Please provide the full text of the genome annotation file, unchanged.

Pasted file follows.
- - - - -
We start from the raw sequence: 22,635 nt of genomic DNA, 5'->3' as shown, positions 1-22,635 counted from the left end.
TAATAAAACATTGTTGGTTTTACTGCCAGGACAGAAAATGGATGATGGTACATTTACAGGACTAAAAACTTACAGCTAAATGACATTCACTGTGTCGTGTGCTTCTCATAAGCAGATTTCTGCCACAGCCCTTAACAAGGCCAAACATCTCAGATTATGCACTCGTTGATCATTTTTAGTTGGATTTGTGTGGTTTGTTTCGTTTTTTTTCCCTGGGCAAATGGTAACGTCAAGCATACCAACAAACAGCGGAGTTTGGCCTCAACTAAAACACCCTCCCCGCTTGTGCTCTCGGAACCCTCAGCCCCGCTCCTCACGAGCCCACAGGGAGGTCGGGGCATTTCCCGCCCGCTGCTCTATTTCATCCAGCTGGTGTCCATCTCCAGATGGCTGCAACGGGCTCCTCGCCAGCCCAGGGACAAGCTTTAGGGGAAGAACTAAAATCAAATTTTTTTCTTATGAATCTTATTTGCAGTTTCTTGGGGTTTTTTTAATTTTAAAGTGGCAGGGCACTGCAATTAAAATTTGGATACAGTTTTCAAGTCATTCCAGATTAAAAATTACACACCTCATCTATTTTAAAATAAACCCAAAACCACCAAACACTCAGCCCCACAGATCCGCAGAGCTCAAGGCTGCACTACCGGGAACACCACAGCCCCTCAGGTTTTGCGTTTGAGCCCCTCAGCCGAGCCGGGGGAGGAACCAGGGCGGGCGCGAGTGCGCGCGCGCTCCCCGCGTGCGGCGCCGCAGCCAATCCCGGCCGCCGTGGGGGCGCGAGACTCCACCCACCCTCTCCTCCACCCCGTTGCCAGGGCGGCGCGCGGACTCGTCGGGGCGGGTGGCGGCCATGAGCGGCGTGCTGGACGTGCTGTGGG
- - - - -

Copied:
We start from the raw sequence: 22,635 nt of genomic DNA, 5'->3' as shown, positions 1-22,635 counted from the left end.
TAATAAAACATTGTTGGTTTTACTGCCAGGACAGAAAATGGATGATGGTACATTTACAGGACTAAAAACTTACAGCTAAATGACATTCACTGTGTCGTGTGCTTCTCATAAGCAGATTTCTGCCACAGCCCTTAACAAGGCCAAACATCTCAGATTATGCACTCGTTGATCATTTTTAGTTGGATTTGTGTGGTTTGTTTCGTTTTTTTTCCCTGGGCAAATGGTAACGTCAAGCATACCAACAAACAGCGGAGTTTGGCCTCAACTAAAACACCCTCCCCGCTTGTGCTCTCGGAACCCTCAGCCCCGCTCCTCACGAGCCCACAGGGAGGTCGGGGCATTTCCCGCCCGCTGCTCTATTTCATCCAGCTGGTGTCCATCTCCAGATGGCTGCAACGGGCTCCTCGCCAGCCCAGGGACAAGCTTTAGGGGAAGAACTAAAATCAAATTTTTTTCTTATGAATCTTATTTGCAGTTTCTTGGGGTTTTTTTAATTTTAAAGTGGCAGGGCACTGCAATTAAAATTTGGATACAGTTTTCAAGTCATTCCAGATTAAAAATTACACACCTCATCTATTTTAAAATAAACCCAAAACCACCAAACACTCAGCCCCACAGATCCGCAGAGCTCAAGGCTGCACTACCGGGAACACCACAGCCCCTCAGGTTTTGCGTTTGAGCCCCTCAGCCGAGCCGGGGGAGGAACCAGGGCGGGCGCGAGTGCGCGCGCGCTCCCCGCGTGCGGCGCCGCAGCCAATCCCGGCCGCCGTGGGGGCGCGAGACTCCACCCACCCTCTCCTCCACCCCGTTGCCAGGGCGGCGCGCGGACTCGTCGGGGCGGGTGGCGGCCATGAGCGGCGTGCTGGACGTGCTGTGGG